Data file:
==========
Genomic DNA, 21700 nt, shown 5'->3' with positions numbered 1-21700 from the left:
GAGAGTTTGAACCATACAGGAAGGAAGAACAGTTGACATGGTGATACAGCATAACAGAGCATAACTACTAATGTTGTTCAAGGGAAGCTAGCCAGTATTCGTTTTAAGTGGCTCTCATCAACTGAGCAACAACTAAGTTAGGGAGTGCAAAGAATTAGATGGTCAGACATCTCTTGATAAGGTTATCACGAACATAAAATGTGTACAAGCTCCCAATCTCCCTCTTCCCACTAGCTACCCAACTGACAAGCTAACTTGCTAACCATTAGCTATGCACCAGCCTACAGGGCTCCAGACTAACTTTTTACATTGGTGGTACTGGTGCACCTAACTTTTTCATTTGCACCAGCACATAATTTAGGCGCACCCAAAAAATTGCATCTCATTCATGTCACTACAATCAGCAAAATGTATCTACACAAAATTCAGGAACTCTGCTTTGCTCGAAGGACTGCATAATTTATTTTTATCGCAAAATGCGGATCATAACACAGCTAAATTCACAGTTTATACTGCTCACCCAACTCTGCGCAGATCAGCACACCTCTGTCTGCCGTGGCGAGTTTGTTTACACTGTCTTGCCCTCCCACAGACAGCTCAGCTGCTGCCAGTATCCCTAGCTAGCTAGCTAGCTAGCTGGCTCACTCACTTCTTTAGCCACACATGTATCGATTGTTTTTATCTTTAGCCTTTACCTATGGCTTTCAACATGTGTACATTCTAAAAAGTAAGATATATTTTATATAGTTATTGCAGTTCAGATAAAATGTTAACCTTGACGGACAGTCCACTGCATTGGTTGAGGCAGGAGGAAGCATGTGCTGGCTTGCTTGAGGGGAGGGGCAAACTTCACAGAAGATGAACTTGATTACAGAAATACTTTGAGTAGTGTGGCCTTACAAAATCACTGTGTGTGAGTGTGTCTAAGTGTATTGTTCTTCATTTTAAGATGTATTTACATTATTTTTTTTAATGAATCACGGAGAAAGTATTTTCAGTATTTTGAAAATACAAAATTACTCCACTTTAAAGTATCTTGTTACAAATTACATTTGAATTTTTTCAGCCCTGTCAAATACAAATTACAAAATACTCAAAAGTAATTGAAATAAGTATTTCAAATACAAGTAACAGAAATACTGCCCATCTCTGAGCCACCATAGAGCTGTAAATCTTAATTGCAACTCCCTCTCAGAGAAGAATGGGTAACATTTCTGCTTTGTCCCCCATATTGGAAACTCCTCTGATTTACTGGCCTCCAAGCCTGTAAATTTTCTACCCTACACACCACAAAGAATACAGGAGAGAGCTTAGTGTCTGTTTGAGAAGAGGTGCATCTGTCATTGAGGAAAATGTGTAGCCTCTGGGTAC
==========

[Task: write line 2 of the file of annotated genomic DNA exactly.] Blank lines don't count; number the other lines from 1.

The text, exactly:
GAGAGTTTGAACCATACAGGAAGGAAGAACAGTTGACATGGTGATACAGCATAACAGAGCATAACTACTAATGTTGTTCAAGGGAAGCTAGCCAGTATTCGTTTTAAGTGGCTCTCATCAACTGAGCAACAACTAAGTTAGGGAGTGCAAAGAATTAGATGGTCAGACATCTCTTGATAAGGTTATCACGAACATAAAATGTGTACAAGCTCCCAATCTCCCTCTTCCCACTAGCTACCCAACTGACAAGCTAACTTGCTAACCATTAGCTATGCACCAGCCTACAGGGCTCCAGACTAACTTTTTACATTGGTGGTACTGGTGCACCTAACTTTTTCATTTGCACCAGCACATAATTTAGGCGCACCCAAAAAATTGCATCTCATTCATGTCACTACAATCAGCAAAATGTATCTACACAAAATTCAGGAACTCTGCTTTGCTCGAAGGACTGCATAATTTATTTTTATCGCAAAATGCGGATCATAACACAGCTAAATTCACAGTTTATACTGCTCACCCAACTCTGCGCAGATCAGCACACCTCTGTCTGCCGTGGCGAGTTTGTTTACACTGTCTTGCCCTCCCACAGACAGCTCAGCTGCTGCCAGTATCCCTAGCTAGCTAGCTAGCTAGCTGGCTCACTCACTTCTTTAGCCACACATGTATCGATTGTTTTTATCTTTAGCCTTTACCTATGGCTTTCAACATGTGTACATTCTAAAAAGTAAGATATATTTTATATAGTTATTGCAGTTCAGATAAAATGTTAACCTTGACGGACAGTCCACTGCATTGGTTGAGGCAGGAGGAAGCATGTGCTGGCTTGCTTGAGGGGAGGGGCAAACTTCACAGAAGATGAACTTGATTACAGAAATACTTTGAGTAGTGTGGCCTTACAAAATCACTGTGTGTGAGTGTGTCTAAGTGTATTGTTCTTCATTTTAAGATGTATTTACATTATTTTTTTTAATGAATCACGGAGAAAGTATTTTCAGTATTTTGAAAATACAAAATTACTCCACTTTAAAGTATCTTGTTACAAATTACATTTGAATTTTTTCAGCCCTGTCAAATACAAATTACAAAATACTCAAAAGTAATTGAAATAAGTATTTCAAATACAAGTAACAGAAATACTGCCCATCTCTGAGCCACCATAGAGCTGTAAATCTTAATTGCAACTCCCTCTCAGAGAAGAATGGGTAACATTTCTGCTTTGTCCCCCATATTGGAAACTCCTCTGATTTACTGGCCTCCAAGCCTGTAAATTTTCTACCCTACACACCACAAAGAATACAGGAGAGAGCTTAGTGTCTGTTTGAGAAGAGGTGCATCTGTCATTGAGGAAAATGTGTAGCCTCTGGGTAC